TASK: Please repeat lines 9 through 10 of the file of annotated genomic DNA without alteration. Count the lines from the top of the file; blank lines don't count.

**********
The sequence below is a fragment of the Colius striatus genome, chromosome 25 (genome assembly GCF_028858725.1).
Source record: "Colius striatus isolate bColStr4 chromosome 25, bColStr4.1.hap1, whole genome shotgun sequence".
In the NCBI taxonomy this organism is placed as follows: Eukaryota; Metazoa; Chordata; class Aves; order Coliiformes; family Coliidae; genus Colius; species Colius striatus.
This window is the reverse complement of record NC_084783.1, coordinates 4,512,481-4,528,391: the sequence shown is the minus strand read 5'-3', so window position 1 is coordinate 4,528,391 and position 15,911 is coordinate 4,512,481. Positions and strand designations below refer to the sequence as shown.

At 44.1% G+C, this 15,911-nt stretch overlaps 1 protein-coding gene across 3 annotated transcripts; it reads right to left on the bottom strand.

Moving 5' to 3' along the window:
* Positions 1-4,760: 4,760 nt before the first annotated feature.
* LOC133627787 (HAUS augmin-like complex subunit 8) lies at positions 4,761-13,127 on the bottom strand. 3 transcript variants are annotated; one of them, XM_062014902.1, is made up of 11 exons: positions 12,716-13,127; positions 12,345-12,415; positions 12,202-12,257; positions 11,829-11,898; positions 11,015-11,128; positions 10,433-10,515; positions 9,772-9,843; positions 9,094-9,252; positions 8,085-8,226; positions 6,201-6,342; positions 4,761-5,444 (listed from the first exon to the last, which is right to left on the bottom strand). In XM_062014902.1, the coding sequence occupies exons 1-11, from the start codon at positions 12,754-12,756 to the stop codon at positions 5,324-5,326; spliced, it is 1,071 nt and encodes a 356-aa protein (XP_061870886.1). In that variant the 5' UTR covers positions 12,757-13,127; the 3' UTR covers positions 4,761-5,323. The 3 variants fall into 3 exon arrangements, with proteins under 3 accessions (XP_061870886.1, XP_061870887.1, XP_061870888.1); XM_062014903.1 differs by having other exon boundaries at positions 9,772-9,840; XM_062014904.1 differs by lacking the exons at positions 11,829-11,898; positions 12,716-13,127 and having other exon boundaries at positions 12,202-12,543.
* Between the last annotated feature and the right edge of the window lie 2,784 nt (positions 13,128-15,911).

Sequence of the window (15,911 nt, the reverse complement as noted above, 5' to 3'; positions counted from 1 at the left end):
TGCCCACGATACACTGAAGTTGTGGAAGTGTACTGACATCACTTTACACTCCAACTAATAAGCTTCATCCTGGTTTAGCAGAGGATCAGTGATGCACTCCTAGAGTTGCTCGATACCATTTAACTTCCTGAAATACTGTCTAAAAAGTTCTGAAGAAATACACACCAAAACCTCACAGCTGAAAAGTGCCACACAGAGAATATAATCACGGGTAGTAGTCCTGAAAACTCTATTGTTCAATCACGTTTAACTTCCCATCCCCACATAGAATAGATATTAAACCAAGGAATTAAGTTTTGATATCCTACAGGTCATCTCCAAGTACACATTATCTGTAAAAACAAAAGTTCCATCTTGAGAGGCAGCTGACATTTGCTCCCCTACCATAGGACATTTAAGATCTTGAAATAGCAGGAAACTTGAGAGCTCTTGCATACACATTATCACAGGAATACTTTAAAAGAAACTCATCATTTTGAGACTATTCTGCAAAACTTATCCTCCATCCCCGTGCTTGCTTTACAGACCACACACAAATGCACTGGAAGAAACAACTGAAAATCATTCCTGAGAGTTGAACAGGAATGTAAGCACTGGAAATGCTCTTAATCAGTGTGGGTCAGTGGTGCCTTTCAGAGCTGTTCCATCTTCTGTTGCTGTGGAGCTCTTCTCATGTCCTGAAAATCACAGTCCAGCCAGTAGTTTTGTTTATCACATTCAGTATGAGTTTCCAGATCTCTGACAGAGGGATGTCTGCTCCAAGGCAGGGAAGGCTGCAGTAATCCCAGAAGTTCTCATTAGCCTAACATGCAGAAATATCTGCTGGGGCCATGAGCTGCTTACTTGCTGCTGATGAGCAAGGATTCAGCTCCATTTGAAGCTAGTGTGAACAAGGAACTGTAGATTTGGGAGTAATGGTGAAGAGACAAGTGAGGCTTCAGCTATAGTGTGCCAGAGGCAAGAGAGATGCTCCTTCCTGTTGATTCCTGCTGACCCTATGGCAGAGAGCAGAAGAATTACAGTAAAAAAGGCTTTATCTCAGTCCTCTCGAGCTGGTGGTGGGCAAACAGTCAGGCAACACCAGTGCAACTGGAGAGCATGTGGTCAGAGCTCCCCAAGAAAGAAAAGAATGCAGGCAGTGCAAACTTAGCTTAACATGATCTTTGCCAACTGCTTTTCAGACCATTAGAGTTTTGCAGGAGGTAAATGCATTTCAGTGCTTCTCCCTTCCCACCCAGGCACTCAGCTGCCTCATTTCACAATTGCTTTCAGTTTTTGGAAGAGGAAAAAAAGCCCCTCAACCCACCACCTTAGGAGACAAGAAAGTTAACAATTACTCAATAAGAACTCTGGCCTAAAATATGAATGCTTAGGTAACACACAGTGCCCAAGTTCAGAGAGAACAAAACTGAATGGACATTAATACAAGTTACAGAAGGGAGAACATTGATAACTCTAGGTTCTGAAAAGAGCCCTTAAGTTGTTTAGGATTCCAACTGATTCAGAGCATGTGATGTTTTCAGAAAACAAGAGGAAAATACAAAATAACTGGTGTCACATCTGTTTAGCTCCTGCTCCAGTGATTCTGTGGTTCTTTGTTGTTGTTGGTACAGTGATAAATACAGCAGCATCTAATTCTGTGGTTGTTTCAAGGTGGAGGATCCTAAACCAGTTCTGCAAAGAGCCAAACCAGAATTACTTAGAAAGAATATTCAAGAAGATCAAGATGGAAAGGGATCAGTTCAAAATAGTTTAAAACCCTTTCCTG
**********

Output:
* Between the last annotated feature and the right edge of the window lie 2,784 nt (positions 13,128-15,911).

Sequence of the window (15,911 nt, the reverse complement as noted above, 5' to 3'; positions counted from 1 at the left end):